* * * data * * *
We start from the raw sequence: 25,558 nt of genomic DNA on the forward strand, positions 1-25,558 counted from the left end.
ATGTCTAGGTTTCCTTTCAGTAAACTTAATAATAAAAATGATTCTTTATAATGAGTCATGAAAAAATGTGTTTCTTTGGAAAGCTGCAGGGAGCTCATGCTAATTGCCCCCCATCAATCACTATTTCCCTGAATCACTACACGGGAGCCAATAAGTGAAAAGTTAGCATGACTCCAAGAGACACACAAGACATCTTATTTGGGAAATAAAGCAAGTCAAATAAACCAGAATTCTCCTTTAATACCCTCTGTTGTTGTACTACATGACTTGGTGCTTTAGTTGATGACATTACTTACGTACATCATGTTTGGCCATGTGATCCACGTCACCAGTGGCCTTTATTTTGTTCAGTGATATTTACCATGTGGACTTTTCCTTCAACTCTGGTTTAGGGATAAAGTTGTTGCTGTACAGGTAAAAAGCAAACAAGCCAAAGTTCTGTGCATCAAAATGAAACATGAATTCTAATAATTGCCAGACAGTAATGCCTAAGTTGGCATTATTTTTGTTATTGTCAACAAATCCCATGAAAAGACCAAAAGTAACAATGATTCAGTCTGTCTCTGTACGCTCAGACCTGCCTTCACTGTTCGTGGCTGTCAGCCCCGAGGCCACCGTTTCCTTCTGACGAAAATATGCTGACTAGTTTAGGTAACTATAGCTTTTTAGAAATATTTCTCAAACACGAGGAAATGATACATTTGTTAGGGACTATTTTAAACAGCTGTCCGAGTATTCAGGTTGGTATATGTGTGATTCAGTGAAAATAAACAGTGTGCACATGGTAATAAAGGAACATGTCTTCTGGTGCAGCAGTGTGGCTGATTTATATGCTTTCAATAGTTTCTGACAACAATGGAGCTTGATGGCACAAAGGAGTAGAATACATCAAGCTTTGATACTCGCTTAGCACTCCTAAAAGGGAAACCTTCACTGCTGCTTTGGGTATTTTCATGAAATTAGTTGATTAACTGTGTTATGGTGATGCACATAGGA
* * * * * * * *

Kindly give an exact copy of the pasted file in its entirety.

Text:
We start from the raw sequence: 25,558 nt of genomic DNA on the forward strand, positions 1-25,558 counted from the left end.
ATGTCTAGGTTTCCTTTCAGTAAACTTAATAATAAAAATGATTCTTTATAATGAGTCATGAAAAAATGTGTTTCTTTGGAAAGCTGCAGGGAGCTCATGCTAATTGCCCCCCATCAATCACTATTTCCCTGAATCACTACACGGGAGCCAATAAGTGAAAAGTTAGCATGACTCCAAGAGACACACAAGACATCTTATTTGGGAAATAAAGCAAGTCAAATAAACCAGAATTCTCCTTTAATACCCTCTGTTGTTGTACTACATGACTTGGTGCTTTAGTTGATGACATTACTTACGTACATCATGTTTGGCCATGTGATCCACGTCACCAGTGGCCTTTATTTTGTTCAGTGATATTTACCATGTGGACTTTTCCTTCAACTCTGGTTTAGGGATAAAGTTGTTGCTGTACAGGTAAAAAGCAAACAAGCCAAAGTTCTGTGCATCAAAATGAAACATGAATTCTAATAATTGCCAGACAGTAATGCCTAAGTTGGCATTATTTTTGTTATTGTCAACAAATCCCATGAAAAGACCAAAAGTAACAATGATTCAGTCTGTCTCTGTACGCTCAGACCTGCCTTCACTGTTCGTGGCTGTCAGCCCCGAGGCCACCGTTTCCTTCTGACGAAAATATGCTGACTAGTTTAGGTAACTATAGCTTTTTAGAAATATTTCTCAAACACGAGGAAATGATACATTTGTTAGGGACTATTTTAAACAGCTGTCCGAGTATTCAGGTTGGTATATGTGTGATTCAGTGAAAATAAACAGTGTGCACATGGTAATAAAGGAACATGTCTTCTGGTGCAGCAGTGTGGCTGATTTATATGCTTTCAATAGTTTCTGACAACAATGGAGCTTGATGGCACAAAGGAGTAGAATACATCAAGCTTTGATACTCGCTTAGCACTCCTAAAAGGGAAACCTTCACTGCTGCTTTGGGTATTTTCATGAAATTAGTTGATTAACTGTGTTATGGTGATGCACATAGGA